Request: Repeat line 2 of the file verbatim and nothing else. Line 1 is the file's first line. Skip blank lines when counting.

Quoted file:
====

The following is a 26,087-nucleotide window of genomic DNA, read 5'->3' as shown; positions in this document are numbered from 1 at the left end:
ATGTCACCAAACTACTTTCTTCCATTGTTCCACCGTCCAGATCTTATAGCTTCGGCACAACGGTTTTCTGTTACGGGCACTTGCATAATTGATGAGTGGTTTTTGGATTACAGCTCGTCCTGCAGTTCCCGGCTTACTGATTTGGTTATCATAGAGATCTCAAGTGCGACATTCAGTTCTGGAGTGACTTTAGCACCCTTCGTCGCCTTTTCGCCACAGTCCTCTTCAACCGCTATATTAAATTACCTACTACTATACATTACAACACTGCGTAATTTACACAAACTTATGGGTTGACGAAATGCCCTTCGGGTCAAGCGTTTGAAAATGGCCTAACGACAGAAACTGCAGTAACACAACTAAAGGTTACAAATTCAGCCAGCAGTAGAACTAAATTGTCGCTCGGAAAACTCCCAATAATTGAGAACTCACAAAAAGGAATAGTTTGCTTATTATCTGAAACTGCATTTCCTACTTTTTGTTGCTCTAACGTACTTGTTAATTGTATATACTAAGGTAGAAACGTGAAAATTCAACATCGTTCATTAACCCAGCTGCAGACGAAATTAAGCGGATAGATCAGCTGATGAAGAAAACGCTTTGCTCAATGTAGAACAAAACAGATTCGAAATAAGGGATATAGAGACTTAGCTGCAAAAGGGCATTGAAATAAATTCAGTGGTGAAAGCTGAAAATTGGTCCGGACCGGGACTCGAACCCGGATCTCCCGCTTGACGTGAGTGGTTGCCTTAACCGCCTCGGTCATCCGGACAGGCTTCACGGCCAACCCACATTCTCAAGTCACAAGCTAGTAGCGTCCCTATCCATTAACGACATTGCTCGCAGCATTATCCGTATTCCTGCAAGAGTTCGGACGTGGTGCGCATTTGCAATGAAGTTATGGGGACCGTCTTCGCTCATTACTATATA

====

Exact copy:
ATGTCACCAAACTACTTTCTTCCATTGTTCCACCGTCCAGATCTTATAGCTTCGGCACAACGGTTTTCTGTTACGGGCACTTGCATAATTGATGAGTGGTTTTTGGATTACAGCTCGTCCTGCAGTTCCCGGCTTACTGATTTGGTTATCATAGAGATCTCAAGTGCGACATTCAGTTCTGGAGTGACTTTAGCACCCTTCGTCGCCTTTTCGCCACAGTCCTCTTCAACCGCTATATTAAATTACCTACTACTATACATTACAACACTGCGTAATTTACACAAACTTATGGGTTGACGAAATGCCCTTCGGGTCAAGCGTTTGAAAATGGCCTAACGACAGAAACTGCAGTAACACAACTAAAGGTTACAAATTCAGCCAGCAGTAGAACTAAATTGTCGCTCGGAAAACTCCCAATAATTGAGAACTCACAAAAAGGAATAGTTTGCTTATTATCTGAAACTGCATTTCCTACTTTTTGTTGCTCTAACGTACTTGTTAATTGTATATACTAAGGTAGAAACGTGAAAATTCAACATCGTTCATTAACCCAGCTGCAGACGAAATTAAGCGGATAGATCAGCTGATGAAGAAAACGCTTTGCTCAATGTAGAACAAAACAGATTCGAAATAAGGGATATAGAGACTTAGCTGCAAAAGGGCATTGAAATAAATTCAGTGGTGAAAGCTGAAAATTGGTCCGGACCGGGACTCGAACCCGGATCTCCCGCTTGACGTGAGTGGTTGCCTTAACCGCCTCGGTCATCCGGACAGGCTTCACGGCCAACCCACATTCTCAAGTCACAAGCTAGTAGCGTCCCTATCCATTAACGACATTGCTCGCAGCATTATCCGTATTCCTGCAAGAGTTCGGACGTGGTGCGCATTTGCAATGAAGTTATGGGGACCGTCTTCGCTCATTACTATATA